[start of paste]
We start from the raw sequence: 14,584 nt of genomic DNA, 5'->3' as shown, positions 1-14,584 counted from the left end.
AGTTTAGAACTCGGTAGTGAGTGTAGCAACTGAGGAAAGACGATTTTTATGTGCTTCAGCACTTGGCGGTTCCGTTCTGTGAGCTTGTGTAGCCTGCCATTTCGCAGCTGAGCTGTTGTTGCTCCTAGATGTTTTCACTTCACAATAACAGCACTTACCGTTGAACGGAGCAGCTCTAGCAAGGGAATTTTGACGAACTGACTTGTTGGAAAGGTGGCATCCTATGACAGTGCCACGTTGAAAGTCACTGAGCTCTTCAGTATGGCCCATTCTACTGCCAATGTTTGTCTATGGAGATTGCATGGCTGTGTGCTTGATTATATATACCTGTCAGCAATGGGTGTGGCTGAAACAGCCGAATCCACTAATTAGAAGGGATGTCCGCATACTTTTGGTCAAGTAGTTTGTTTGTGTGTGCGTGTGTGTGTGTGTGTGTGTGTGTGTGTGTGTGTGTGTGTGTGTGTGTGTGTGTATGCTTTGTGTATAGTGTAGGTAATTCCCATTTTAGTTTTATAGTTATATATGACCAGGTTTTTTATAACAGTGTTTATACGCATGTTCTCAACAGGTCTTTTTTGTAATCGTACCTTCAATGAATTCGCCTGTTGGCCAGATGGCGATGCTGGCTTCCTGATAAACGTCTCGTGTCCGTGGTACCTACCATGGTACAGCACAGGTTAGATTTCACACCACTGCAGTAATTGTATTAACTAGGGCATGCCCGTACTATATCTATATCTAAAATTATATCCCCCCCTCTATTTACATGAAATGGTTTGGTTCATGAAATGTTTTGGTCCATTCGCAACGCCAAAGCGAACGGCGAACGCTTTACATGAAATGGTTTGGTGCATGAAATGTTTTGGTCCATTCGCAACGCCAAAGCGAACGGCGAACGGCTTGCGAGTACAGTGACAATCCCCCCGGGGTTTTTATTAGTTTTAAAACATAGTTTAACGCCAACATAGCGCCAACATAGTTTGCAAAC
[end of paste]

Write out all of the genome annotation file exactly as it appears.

We start from the raw sequence: 14,584 nt of genomic DNA, 5'->3' as shown, positions 1-14,584 counted from the left end.
AGTTTAGAACTCGGTAGTGAGTGTAGCAACTGAGGAAAGACGATTTTTATGTGCTTCAGCACTTGGCGGTTCCGTTCTGTGAGCTTGTGTAGCCTGCCATTTCGCAGCTGAGCTGTTGTTGCTCCTAGATGTTTTCACTTCACAATAACAGCACTTACCGTTGAACGGAGCAGCTCTAGCAAGGGAATTTTGACGAACTGACTTGTTGGAAAGGTGGCATCCTATGACAGTGCCACGTTGAAAGTCACTGAGCTCTTCAGTATGGCCCATTCTACTGCCAATGTTTGTCTATGGAGATTGCATGGCTGTGTGCTTGATTATATATACCTGTCAGCAATGGGTGTGGCTGAAACAGCCGAATCCACTAATTAGAAGGGATGTCCGCATACTTTTGGTCAAGTAGTTTGTTTGTGTGTGCGTGTGTGTGTGTGTGTGTGTGTGTGTGTGTGTGTGTGTGTGTGTGTGTGTGTGTATGCTTTGTGTATAGTGTAGGTAATTCCCATTTTAGTTTTATAGTTATATATGACCAGGTTTTTTATAACAGTGTTTATACGCATGTTCTCAACAGGTCTTTTTTGTAATCGTACCTTCAATGAATTCGCCTGTTGGCCAGATGGCGATGCTGGCTTCCTGATAAACGTCTCGTGTCCGTGGTACCTACCATGGTACAGCACAGGTTAGATTTCACACCACTGCAGTAATTGTATTAACTAGGGCATGCCCGTACTATATCTATATCTAAAATTATATCCCCCCCTCTATTTACATGAAATGGTTTGGTTCATGAAATGTTTTGGTCCATTCGCAACGCCAAAGCGAACGGCGAACGCTTTACATGAAATGGTTTGGTGCATGAAATGTTTTGGTCCATTCGCAACGCCAAAGCGAACGGCGAACGGCTTGCGAGTACAGTGACAATCCCCCCGGGGTTTTTATTAGTTTTAAAACATAGTTTAACGCCAACATAGCGCCAACATAGTTTGCAAAC